Furthermore, the third-gen model, introduced in 2013, went with more aggressive tires with low-profile sidewalls. These included 235/55R17, 235/50R18, and 235/45R19, all adding to the handling and styling aspect of Ford's compact crossover/SUV.

In 2020, Ford introduced the fourth-gen Escape and, with it, new tire sizing options. Perhaps for fuel economy reasons, the American automaker went with narrower 225-section tires on all wheel sizes. As a result, the latest Escape can be had with 225/65R17, 225/60R18, and 225/55R19 tires.

It is very important that you use the same dimensions when choosing new tires. Ford developed the Escape to work best with those tire sizes, which would give the perfect balance between handling, comfort, and fuel economy. The factory-recommended sizes also won't rub the fender or the wheel well. Not to mention, putting larger or smaller wheels will result in wrong readings on the speedometer because you will be changing the final driving ratio.

With that said, you can put larger rims for better styling and handling, but you will need to make sure the overall diameter of the wheel stays the same. For convenience, choose the tire sizes Ford recommends for larger wheels. Namely, if you have a 2022 Ford Escape SE with 225/65R17 tires, you can put larger 19-inch wheels and 225/55R19 tires, the same as the 2022 Ford Escape Titanium, without worrying about changing the geometry.

2. Should I use all-season tires on my Ford Escape?

All-season tires are the best choice for Ford Escape owners in North America. This is primarily because they are the most widely available – you'd be hard-pressed to find many summer tires for your Escape nowadays.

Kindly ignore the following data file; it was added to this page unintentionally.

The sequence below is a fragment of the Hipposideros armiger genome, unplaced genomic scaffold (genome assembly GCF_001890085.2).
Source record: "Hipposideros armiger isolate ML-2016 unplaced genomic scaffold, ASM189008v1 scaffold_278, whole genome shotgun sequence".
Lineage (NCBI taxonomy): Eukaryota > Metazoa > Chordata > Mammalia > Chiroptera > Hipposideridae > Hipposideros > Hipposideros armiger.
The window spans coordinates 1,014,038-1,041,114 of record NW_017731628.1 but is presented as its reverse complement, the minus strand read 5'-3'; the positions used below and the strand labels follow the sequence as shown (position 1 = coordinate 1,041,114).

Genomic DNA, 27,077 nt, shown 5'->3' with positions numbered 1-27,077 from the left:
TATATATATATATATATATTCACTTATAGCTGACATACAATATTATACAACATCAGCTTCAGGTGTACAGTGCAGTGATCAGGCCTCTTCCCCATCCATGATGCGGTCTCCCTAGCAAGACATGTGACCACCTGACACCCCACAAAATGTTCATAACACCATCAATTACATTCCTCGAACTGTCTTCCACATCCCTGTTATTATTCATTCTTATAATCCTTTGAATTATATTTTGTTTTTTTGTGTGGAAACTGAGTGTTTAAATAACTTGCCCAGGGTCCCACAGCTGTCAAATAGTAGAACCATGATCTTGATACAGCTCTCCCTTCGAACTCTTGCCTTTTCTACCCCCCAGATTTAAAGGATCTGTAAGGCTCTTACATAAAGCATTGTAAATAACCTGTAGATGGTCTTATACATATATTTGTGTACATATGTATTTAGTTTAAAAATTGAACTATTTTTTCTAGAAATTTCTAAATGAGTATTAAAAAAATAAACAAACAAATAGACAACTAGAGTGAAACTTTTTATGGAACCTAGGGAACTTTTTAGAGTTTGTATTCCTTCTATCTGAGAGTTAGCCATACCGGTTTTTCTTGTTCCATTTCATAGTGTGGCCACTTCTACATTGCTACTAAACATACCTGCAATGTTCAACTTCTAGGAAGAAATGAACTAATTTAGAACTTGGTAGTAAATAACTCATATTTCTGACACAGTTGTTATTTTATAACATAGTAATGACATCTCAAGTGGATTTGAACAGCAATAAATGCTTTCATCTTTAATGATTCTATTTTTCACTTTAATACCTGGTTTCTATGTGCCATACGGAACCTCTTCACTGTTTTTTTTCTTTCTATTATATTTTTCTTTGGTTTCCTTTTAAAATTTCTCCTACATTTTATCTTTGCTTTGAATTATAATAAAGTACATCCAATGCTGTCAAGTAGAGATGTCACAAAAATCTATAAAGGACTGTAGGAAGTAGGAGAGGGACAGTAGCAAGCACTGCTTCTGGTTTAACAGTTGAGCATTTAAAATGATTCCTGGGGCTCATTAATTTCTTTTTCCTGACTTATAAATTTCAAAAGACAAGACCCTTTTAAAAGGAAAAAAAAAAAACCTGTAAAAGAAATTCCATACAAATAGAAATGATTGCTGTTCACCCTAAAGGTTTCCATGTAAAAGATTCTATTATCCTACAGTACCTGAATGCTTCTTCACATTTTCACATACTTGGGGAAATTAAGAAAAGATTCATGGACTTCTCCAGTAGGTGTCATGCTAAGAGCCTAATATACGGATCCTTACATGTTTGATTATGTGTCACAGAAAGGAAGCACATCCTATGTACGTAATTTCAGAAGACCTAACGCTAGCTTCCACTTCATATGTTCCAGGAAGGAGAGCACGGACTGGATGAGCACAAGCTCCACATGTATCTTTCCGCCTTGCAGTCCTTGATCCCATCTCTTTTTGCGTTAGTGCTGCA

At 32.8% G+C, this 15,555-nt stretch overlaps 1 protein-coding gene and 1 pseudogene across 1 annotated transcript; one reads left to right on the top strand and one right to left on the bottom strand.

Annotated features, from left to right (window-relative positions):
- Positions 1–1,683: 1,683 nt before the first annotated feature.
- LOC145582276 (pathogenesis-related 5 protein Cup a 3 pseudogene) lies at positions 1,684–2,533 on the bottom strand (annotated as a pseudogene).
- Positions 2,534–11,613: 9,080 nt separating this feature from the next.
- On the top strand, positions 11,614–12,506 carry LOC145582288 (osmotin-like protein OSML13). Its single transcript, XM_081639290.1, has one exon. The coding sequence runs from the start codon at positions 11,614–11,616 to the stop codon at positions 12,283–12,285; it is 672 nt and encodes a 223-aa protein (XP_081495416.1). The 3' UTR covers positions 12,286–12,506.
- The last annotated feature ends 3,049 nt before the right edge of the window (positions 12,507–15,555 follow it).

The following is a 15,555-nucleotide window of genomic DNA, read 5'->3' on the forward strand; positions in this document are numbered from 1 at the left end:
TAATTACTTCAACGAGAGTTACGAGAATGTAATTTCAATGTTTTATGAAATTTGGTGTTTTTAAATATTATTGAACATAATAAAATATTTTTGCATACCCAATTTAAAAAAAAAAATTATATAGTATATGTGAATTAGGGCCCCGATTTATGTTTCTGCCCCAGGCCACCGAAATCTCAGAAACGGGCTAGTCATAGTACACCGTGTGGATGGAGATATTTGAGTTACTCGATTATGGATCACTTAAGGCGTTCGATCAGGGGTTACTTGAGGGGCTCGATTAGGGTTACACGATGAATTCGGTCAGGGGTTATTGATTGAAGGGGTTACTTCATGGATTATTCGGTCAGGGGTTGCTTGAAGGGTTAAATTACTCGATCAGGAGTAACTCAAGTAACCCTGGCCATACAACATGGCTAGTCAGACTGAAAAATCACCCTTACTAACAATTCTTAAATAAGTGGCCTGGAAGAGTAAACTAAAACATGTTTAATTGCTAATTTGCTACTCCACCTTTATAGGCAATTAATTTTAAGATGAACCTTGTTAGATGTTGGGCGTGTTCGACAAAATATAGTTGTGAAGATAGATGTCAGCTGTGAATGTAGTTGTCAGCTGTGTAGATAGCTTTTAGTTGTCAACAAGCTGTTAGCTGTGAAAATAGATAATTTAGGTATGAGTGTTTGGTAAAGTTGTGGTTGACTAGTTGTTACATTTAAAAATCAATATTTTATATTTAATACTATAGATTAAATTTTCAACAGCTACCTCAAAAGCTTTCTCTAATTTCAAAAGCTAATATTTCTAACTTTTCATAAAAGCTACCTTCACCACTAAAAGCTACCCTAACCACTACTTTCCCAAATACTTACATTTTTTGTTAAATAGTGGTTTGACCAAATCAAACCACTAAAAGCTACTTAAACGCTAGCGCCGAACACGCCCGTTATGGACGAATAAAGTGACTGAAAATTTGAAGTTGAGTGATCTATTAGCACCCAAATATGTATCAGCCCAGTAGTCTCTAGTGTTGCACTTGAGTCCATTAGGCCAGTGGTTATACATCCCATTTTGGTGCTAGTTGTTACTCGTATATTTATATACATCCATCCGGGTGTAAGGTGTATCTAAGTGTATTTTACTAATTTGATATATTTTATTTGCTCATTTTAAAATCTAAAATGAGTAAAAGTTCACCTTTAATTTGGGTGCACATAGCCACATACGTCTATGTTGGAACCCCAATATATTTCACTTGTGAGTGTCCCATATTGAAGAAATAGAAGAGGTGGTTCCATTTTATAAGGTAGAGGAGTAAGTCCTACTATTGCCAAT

A combination of summer and winter tires will always give you the best possible performance for the conditions you are driving in. Summer tires offer higher longitudinal traction and lateral grip on a dry and wet tarmac when it's hot/warm outside, while winter tires offer the best snow/ice traction.

Still, Ford Escape owners often seek convenience rather than the best possible grip. Hence, along with the undisputable availability, all-season tires are the best choice for Ford's compact crossover/SUV. Not only do the latest all-season tires offer more grip than you would ever need on public roads, but they are also comfortable and quiet.

A big advantage of owning all-season tires is also that they last for a very long time. Some of the latest crossover/SUV touring all-season tires easily last over 50,000 miles, meaning you can drive them for four straight years without replacing them in the winter. Talking about all-season tires is talking about convenience!